Friday, July 23, 2021

Perspective, The Importance Of

Perspective. 

Autism has a way of expanding horizons and showing us there are multiple ways of looking at things.

There are multiple ways of communicating. 

There are multiple ways of being, experiencing joy, love, and contentment.

It helps me to keep this in mind, when I get frustrated with managing a life that includes Autism.


Here's to changing the world, one thought at a time.


Sunday, April 18, 2021

Autism Parenting While Sick

 Okay, my second COVID-19 dose (Moderna) is taking more out of me than I wanted. Thus I am doing something I have not had to do for over a year: Parenting while sick.

As per usual, parenting a child (or teen) from your sickbed s a lot like normal parenting, only more so. I have experienced several varieties of this: married, with a toddler and preschooler. on up through the ages as our marriage broke up, until I was single parenting it across two households.

I found several useful strategies - many of which are captured in this nifty article: "Mom Is Sick! How to Parent Like a Champ When You Feel Terrible".


Cleaning standards were relaxed to a ridiculous degree. I fell in love with our washer dryer (and I am eternally thankful that I did not get sick at the same time my son did when we lived in an upstairs apartment with coin-op machines below that were not often free). Dishwasher? I love you too (when you worked)! 

My folks helped too, but my dad was not in the best of health, so we had to be careful. Their grocery drops were lifesavers. I was not able to connect with a lot of moms and we moved out of my former support network, so while help from friends did happen, it was not often.

I am proudest of the times (years ago) that I could set up a reading tent or get this kids to set up blanket forts while playing with me lying on the carpet nearby. There was also blanket time on the sofa with way too much Nogggin TV. For several years, James' big sister was amazing with taking over as activities coordinator and bringing me my water. 

This time: We each have our own bathrooms - thank you, thank you! Our new place is small, so we can yell encouraging things to each other through the walls. Thanks to the pandemic - I have a stocked pantry and home deliveries are still widely available.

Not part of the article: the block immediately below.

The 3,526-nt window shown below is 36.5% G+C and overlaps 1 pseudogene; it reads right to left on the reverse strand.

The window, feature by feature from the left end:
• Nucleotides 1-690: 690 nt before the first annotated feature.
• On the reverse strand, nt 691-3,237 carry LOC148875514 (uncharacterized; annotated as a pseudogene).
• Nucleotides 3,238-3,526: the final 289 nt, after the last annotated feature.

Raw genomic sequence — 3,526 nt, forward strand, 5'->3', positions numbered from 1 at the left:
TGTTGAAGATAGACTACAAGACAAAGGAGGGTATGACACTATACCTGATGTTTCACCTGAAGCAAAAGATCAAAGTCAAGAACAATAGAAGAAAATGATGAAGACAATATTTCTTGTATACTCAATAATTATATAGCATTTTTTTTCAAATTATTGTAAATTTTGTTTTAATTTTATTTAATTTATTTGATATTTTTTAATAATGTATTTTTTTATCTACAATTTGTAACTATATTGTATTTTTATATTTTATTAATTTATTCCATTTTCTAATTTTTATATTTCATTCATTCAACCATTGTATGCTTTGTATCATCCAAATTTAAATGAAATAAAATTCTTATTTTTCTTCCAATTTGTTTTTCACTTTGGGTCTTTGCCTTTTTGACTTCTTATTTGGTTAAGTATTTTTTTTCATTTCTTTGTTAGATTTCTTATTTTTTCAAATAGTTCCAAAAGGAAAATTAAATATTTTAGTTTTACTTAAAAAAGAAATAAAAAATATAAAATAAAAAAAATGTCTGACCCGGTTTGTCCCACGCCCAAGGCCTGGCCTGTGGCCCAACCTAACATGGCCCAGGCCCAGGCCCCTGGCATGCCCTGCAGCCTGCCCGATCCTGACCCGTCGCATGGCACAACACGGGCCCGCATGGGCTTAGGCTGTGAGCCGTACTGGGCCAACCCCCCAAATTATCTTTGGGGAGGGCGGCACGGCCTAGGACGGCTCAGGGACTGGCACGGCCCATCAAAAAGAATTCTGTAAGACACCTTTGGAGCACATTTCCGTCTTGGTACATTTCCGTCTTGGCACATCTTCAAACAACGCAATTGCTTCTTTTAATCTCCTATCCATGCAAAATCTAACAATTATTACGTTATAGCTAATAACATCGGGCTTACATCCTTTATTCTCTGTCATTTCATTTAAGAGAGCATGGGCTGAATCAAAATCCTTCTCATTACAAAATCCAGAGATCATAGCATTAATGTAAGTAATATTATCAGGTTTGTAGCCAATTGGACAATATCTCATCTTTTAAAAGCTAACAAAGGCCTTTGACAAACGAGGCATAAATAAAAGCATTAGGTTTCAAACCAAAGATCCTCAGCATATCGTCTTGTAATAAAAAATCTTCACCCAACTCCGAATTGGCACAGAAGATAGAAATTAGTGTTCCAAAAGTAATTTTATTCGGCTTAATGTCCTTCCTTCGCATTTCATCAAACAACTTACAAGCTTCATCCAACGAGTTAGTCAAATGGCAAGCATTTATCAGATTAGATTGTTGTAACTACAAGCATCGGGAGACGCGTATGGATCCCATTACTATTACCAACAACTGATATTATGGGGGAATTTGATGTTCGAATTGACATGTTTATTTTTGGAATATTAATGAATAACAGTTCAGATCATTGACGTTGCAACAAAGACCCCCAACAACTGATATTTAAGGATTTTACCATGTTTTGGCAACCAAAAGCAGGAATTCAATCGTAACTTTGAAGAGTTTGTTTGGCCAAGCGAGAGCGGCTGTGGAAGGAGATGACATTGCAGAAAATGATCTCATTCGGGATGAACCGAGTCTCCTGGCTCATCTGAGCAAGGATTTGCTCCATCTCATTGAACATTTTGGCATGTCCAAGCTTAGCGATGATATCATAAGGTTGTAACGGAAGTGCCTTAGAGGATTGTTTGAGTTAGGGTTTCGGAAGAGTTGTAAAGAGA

ABA is also on hand, coordinating goals to help clean the kitchen a bit and keep himself on his school schedule. Tomorrow is supposed to be an in-classroom day. Ummmmm. We'll see.

I hate being sick when my kids need me. I now think about what will happen to James when I am not here ... and make another note on my pad: "Transition Programs, etc." - because, yeah.

Friday, April 16, 2021

Back to the Classroom?

 Should I? Shouldn't I? -- Adults and parents struggle with this quandary. Autism parents, doubly so. 

Most recently, whether or not to allow James to return, part-time, to campus. 

Nay:

  • While staff may be vaccinated, the students probably are not. 
  • I am not comfortable allowing him to ride the bus until he has been vaccinated. 
  • Change in schedule and routine, at a time when he resists both bedtime and morning wake ups.
  • Food. What to pack and will he eat? Oh nos.
  • Bathroom. Sigh ...
Yea:
  • Get him back on a schedule. It will be hard no matter what. Slowly but surely will help.
  • James has already received his first vaccine shot. 
  • Staff are trained and used to James.
  • I can drive him, as the campus is maybe 10 minutes away and I do not have do leave the car.
  • It's only 5 hours a day, 2 days a week, with only 1-2 other students in the room.
  • We get a break from each other.
Result?



Despite receiving notification that there was a COVID-19 positive discovery on campus (the first week back), it was reassuring to be able to talk with the school and learn it was not related to his program. The staff is so positive, I feel confident he is in good hands. Proceeding with caution and hope.



Wednesday, April 14, 2021

Autism Awareness Month: 2021